Children's speech differs from adult speech in the many ways, including in its phonetic characteristics. A central question for researchers interested in child speech sound acquisition is when and how a child acquires robust adult-like contrasts. In this thesis, I present a protocol for the analysis of the English sibilant fricatives "s" and "sh". Sibilant fricatives are of interest because they are late-acquired sounds that require articulatory-aerodynamic coordination, and are contrastively necessary in multiple languages around the world, English especially. Given the turbulent nature of the sound spectrum of fricative consonants, few agreed upon measures exist. Holliday, Reidy, Beckman and Edwards (In Preparation) propose that peak equivalent rectangular bandwidth is a psychoacoustically appropriate measure for modeling the robustness of phonological contrast between sibilant fricative types. The robustness measures put forth by Holliday et al. are applied to data from the speech of toddlers aged 28-39 months and are discussed.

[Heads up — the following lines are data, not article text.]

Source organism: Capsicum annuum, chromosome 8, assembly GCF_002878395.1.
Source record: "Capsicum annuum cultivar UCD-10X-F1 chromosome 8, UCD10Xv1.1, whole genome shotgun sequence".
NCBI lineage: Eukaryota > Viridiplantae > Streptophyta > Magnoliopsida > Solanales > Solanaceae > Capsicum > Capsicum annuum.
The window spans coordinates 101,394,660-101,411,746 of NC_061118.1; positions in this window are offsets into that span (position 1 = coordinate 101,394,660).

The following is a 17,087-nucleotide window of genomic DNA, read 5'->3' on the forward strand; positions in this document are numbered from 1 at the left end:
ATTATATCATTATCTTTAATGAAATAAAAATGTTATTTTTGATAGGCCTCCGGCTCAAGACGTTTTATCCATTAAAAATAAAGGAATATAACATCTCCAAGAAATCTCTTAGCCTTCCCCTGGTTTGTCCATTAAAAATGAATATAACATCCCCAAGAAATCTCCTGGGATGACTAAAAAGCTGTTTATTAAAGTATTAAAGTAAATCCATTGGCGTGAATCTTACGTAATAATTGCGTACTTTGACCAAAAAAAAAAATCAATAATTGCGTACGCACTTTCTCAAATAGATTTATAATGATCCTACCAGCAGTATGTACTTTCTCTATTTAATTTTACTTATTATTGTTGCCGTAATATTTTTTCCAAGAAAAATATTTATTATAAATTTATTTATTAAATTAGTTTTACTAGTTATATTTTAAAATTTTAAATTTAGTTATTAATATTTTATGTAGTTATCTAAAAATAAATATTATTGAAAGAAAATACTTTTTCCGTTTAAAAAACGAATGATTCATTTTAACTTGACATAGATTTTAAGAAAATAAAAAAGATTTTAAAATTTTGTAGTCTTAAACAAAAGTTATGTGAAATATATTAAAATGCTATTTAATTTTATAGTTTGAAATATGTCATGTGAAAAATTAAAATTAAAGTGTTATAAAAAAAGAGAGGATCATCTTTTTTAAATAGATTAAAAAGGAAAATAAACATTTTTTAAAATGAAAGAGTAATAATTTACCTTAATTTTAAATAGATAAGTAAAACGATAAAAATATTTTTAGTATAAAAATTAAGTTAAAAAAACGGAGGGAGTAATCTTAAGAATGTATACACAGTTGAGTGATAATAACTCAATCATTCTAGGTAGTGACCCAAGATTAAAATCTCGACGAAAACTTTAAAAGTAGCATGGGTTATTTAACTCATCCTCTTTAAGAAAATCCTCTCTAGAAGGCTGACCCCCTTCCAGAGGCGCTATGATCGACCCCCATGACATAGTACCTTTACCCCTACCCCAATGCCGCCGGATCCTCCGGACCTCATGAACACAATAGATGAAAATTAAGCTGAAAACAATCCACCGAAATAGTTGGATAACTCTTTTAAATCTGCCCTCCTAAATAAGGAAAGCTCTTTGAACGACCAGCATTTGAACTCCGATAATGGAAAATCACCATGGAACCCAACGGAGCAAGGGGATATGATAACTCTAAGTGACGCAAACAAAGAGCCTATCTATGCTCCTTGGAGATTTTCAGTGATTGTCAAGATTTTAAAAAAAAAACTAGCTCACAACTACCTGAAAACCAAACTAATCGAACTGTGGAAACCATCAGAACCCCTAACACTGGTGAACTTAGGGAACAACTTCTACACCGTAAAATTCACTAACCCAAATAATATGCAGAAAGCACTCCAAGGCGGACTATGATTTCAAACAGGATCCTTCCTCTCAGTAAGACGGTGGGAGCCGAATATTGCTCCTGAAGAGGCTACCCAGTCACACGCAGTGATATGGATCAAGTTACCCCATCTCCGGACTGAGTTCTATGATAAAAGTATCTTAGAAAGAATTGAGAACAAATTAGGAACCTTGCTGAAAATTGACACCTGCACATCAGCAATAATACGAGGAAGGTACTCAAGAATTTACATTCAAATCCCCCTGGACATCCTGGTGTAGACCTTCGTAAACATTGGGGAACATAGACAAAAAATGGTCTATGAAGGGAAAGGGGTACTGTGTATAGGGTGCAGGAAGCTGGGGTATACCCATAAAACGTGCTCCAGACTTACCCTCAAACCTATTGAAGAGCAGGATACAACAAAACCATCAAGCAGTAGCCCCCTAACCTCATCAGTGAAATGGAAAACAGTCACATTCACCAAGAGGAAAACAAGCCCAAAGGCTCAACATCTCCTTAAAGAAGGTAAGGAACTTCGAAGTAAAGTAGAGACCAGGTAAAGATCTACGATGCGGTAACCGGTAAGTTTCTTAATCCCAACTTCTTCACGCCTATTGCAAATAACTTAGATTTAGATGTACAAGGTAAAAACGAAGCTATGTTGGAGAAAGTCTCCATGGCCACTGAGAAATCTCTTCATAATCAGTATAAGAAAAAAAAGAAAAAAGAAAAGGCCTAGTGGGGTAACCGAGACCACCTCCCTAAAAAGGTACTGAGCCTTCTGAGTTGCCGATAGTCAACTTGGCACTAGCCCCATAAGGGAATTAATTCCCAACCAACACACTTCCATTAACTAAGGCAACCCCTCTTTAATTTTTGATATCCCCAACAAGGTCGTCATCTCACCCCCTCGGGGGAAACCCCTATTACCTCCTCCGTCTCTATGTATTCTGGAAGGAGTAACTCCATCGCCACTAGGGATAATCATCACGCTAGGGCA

University of Minnesota M.A. thesis. April 2014. Major: Speech-Language-Hearing Sciences. Advisor: Benjamin Munson, PhD. 1 computer file (PDF); vi, 53 pages.
Nicholson, Hannele Buffy Marie.
Exploring variation in accuracy and contrast for sibilant fricatives at the onset of fricative acquisition.
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